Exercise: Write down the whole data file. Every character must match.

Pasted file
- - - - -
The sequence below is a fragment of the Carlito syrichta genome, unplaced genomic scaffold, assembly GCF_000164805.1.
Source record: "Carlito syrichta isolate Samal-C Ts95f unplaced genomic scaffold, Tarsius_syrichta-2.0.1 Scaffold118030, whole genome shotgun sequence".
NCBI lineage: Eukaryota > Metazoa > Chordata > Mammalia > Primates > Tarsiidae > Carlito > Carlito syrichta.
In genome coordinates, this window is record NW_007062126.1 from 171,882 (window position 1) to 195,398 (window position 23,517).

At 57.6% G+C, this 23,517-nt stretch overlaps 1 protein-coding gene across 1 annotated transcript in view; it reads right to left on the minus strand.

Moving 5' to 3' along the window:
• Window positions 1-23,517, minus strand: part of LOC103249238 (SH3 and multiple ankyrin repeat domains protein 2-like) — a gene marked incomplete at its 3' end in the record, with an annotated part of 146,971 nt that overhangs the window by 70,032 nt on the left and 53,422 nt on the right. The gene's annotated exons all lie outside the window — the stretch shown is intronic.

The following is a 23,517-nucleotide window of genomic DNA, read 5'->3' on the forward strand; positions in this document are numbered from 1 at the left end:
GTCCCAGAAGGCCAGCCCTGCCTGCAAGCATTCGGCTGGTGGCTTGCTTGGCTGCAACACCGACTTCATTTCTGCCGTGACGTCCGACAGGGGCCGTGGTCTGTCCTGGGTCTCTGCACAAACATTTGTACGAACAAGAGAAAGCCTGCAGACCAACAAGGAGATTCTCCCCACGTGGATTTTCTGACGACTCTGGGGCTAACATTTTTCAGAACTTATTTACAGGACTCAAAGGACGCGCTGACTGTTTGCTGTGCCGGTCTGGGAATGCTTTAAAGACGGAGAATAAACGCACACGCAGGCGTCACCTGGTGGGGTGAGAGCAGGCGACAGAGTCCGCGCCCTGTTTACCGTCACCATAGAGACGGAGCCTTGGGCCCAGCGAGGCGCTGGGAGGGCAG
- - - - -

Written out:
The sequence below is a fragment of the Carlito syrichta genome, unplaced genomic scaffold, assembly GCF_000164805.1.
Source record: "Carlito syrichta isolate Samal-C Ts95f unplaced genomic scaffold, Tarsius_syrichta-2.0.1 Scaffold118030, whole genome shotgun sequence".
NCBI lineage: Eukaryota > Metazoa > Chordata > Mammalia > Primates > Tarsiidae > Carlito > Carlito syrichta.
In genome coordinates, this window is record NW_007062126.1 from 171,882 (window position 1) to 195,398 (window position 23,517).

At 57.6% G+C, this 23,517-nt stretch overlaps 1 protein-coding gene across 1 annotated transcript in view; it reads right to left on the minus strand.

Moving 5' to 3' along the window:
• Window positions 1-23,517, minus strand: part of LOC103249238 (SH3 and multiple ankyrin repeat domains protein 2-like) — a gene marked incomplete at its 3' end in the record, with an annotated part of 146,971 nt that overhangs the window by 70,032 nt on the left and 53,422 nt on the right. The gene's annotated exons all lie outside the window — the stretch shown is intronic.

The following is a 23,517-nucleotide window of genomic DNA, read 5'->3' on the forward strand; positions in this document are numbered from 1 at the left end:
GTCCCAGAAGGCCAGCCCTGCCTGCAAGCATTCGGCTGGTGGCTTGCTTGGCTGCAACACCGACTTCATTTCTGCCGTGACGTCCGACAGGGGCCGTGGTCTGTCCTGGGTCTCTGCACAAACATTTGTACGAACAAGAGAAAGCCTGCAGACCAACAAGGAGATTCTCCCCACGTGGATTTTCTGACGACTCTGGGGCTAACATTTTTCAGAACTTATTTACAGGACTCAAAGGACGCGCTGACTGTTTGCTGTGCCGGTCTGGGAATGCTTTAAAGACGGAGAATAAACGCACACGCAGGCGTCACCTGGTGGGGTGAGAGCAGGCGACAGAGTCCGCGCCCTGTTTACCGTCACCATAGAGACGGAGCCTTGGGCCCAGCGAGGCGCTGGGAGGGCAG